Monday, April 9, 2012

Too Much of a Good Thing: Exercise Addiction

By Claudia L. Reardon, M.D.

We all know it’s possible to have too much of a good thing. But can that apply to exercise too? Many people struggle to exercise even a small amount, so it might be hard to imagine that "exercise addiction" could be a problem. However, research shows that it can be, with one report estimating that 3% of the population could be addicted to exercise.

Some researchers suggest the following symptoms for "exercise addiction." These are some of the same symptoms of other addictions like alcoholism.

·    Tolerance: increasing the amount of exercise in order to feel the desired effect, be it a “buzz”  or sense of accomplishment.
·    Withdrawal: in the absence of exercise, experiencing negative effects such as anxiety, irritability, restlessness, and sleep problems.
·    Lack of control: unsuccessfully attempting to reduce exercise amount or to stop exercising for a certain period of time.
·    Intention effects: unable to stick to one’s intended routine as evidenced by exceeding the amount of time devoted to exercise or consistently going beyond the intended amount.
·    Time: a great deal of time is spent preparing for, engaging in, and recovering from exercise.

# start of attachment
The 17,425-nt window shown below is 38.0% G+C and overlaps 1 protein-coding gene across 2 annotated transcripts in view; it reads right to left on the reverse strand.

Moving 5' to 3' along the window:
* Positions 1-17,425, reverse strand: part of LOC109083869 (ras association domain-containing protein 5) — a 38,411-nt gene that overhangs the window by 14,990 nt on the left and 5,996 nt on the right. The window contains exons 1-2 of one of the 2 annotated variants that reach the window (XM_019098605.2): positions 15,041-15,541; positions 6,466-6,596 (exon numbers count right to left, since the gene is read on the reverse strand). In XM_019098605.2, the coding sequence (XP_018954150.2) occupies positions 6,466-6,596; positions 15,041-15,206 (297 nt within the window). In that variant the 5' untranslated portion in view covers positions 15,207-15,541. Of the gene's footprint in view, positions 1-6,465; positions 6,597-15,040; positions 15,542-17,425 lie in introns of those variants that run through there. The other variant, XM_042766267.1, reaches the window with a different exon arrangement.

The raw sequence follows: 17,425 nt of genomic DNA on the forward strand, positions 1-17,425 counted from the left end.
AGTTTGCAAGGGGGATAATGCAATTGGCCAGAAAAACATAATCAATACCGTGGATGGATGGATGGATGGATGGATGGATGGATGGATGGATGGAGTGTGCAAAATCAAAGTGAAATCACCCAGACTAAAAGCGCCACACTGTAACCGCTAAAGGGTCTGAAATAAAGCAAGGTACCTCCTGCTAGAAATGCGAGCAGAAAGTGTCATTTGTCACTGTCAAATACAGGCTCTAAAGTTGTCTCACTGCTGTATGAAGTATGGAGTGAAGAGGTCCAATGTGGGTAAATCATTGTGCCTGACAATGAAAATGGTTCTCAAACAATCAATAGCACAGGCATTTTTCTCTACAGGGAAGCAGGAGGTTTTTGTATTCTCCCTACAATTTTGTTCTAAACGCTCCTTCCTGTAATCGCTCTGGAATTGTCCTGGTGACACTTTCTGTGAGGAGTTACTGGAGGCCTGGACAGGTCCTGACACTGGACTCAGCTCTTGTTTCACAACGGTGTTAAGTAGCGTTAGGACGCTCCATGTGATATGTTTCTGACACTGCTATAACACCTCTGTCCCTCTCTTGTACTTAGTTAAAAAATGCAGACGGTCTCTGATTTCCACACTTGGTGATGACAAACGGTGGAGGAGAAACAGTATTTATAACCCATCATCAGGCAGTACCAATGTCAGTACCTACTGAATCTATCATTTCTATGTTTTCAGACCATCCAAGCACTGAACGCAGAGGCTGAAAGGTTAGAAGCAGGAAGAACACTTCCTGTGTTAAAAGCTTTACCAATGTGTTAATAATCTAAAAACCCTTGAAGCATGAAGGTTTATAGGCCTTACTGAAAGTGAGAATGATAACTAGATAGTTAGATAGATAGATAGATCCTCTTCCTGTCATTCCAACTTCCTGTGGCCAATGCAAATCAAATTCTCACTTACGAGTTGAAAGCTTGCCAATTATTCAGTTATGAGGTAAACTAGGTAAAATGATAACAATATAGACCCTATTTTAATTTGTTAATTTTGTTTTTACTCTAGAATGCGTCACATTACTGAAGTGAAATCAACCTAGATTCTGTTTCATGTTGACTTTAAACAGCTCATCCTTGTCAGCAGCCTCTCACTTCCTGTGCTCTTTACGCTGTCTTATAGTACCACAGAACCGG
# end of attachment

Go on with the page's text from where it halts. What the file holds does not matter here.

·    Reduction in other activities: as a direct result of exercise, social, occupational, and/or recreational activities occur less often or are stopped.
·    Continuance: continuing to exercise despite knowing that this activity is creating or worsening physical, psychological, and/or relationship problems.
·    Behaviors and conditions that often occur together with "exercise addiction" are eating disorders, excessive use of substances such as caffeine to improve athletic performance, and "work addiction."

It's important to point out that not all people who exercise at an intense level have an addiction. For example, competitive athletes often need to spend significant time and energy to their sports. Also, many people may be highly committed to their exercise routines without experiencing the negative effects that go along with an addiction. 

Usually, exercise is a very healthy and positive behavior, and most people benefit from a regular exercise schedule. However, if you think you or someone close to you may be suffering from "exercise addiction," you should seek help from a doctor. Cognitive behavioral therapy may be used to bring a patient back to a normal exercise schedule.

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